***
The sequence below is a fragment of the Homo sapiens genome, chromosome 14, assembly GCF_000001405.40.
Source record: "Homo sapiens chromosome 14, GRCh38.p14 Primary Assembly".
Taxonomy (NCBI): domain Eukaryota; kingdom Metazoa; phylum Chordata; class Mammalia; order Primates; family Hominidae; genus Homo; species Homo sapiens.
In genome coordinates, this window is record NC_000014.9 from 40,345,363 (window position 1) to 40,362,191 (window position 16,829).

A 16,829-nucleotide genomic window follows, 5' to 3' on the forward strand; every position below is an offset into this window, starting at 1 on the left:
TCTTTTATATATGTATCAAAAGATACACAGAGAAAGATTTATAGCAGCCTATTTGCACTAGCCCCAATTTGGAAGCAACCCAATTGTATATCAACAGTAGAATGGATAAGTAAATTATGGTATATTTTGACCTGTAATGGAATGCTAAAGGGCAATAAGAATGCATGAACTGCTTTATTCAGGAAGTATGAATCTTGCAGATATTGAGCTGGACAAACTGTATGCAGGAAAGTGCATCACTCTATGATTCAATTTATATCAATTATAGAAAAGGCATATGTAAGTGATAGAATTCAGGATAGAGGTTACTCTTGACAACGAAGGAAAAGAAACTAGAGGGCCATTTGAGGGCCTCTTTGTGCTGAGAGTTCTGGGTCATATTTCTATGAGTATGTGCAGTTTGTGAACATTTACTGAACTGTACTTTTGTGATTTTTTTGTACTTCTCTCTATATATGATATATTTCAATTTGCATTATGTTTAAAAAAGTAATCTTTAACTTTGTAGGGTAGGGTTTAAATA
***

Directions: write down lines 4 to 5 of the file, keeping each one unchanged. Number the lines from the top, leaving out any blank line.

In genome coordinates, this window is record NC_000014.9 from 40,345,363 (window position 1) to 40,362,191 (window position 16,829).

A 16,829-nucleotide genomic window follows, 5' to 3' on the forward strand; every position below is an offset into this window, starting at 1 on the left: